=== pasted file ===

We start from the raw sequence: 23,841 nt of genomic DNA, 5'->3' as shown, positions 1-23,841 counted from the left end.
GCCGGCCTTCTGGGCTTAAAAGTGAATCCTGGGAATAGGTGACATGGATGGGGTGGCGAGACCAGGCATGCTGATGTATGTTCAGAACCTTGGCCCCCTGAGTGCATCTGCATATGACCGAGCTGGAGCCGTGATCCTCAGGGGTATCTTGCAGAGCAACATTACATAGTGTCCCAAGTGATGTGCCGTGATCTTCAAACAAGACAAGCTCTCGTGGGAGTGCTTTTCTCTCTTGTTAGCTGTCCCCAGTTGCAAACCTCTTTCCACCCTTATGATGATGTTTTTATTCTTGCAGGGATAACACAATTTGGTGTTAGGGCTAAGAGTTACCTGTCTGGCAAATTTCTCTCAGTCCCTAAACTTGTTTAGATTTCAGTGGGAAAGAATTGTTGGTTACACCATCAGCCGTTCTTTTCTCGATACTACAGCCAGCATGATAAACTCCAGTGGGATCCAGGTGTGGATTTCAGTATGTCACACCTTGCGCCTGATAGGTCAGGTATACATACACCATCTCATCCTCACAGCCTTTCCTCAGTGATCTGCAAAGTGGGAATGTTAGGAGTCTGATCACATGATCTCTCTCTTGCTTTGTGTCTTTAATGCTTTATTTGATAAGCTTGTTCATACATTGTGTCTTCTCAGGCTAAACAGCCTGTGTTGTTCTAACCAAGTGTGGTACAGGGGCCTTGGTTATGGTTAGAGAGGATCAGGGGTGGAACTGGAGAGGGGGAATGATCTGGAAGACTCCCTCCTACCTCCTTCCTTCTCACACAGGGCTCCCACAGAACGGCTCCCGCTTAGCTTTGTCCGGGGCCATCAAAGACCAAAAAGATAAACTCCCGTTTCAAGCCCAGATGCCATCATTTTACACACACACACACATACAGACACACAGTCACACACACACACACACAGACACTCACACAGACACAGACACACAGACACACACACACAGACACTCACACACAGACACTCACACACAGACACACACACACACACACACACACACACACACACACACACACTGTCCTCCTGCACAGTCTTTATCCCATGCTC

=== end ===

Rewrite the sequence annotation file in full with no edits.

We start from the raw sequence: 23,841 nt of genomic DNA, 5'->3' as shown, positions 1-23,841 counted from the left end.
GCCGGCCTTCTGGGCTTAAAAGTGAATCCTGGGAATAGGTGACATGGATGGGGTGGCGAGACCAGGCATGCTGATGTATGTTCAGAACCTTGGCCCCCTGAGTGCATCTGCATATGACCGAGCTGGAGCCGTGATCCTCAGGGGTATCTTGCAGAGCAACATTACATAGTGTCCCAAGTGATGTGCCGTGATCTTCAAACAAGACAAGCTCTCGTGGGAGTGCTTTTCTCTCTTGTTAGCTGTCCCCAGTTGCAAACCTCTTTCCACCCTTATGATGATGTTTTTATTCTTGCAGGGATAACACAATTTGGTGTTAGGGCTAAGAGTTACCTGTCTGGCAAATTTCTCTCAGTCCCTAAACTTGTTTAGATTTCAGTGGGAAAGAATTGTTGGTTACACCATCAGCCGTTCTTTTCTCGATACTACAGCCAGCATGATAAACTCCAGTGGGATCCAGGTGTGGATTTCAGTATGTCACACCTTGCGCCTGATAGGTCAGGTATACATACACCATCTCATCCTCACAGCCTTTCCTCAGTGATCTGCAAAGTGGGAATGTTAGGAGTCTGATCACATGATCTCTCTCTTGCTTTGTGTCTTTAATGCTTTATTTGATAAGCTTGTTCATACATTGTGTCTTCTCAGGCTAAACAGCCTGTGTTGTTCTAACCAAGTGTGGTACAGGGGCCTTGGTTATGGTTAGAGAGGATCAGGGGTGGAACTGGAGAGGGGGAATGATCTGGAAGACTCCCTCCTACCTCCTTCCTTCTCACACAGGGCTCCCACAGAACGGCTCCCGCTTAGCTTTGTCCGGGGCCATCAAAGACCAAAAAGATAAACTCCCGTTTCAAGCCCAGATGCCATCATTTTACACACACACACACATACAGACACACAGTCACACACACACACACACAGACACTCACACAGACACAGACACACAGACACACACACACAGACACTCACACACAGACACTCACACACAGACACACACACACACACACACACACACACACACACACACACACTGTCCTCCTGCACAGTCTTTATCCCATGCTC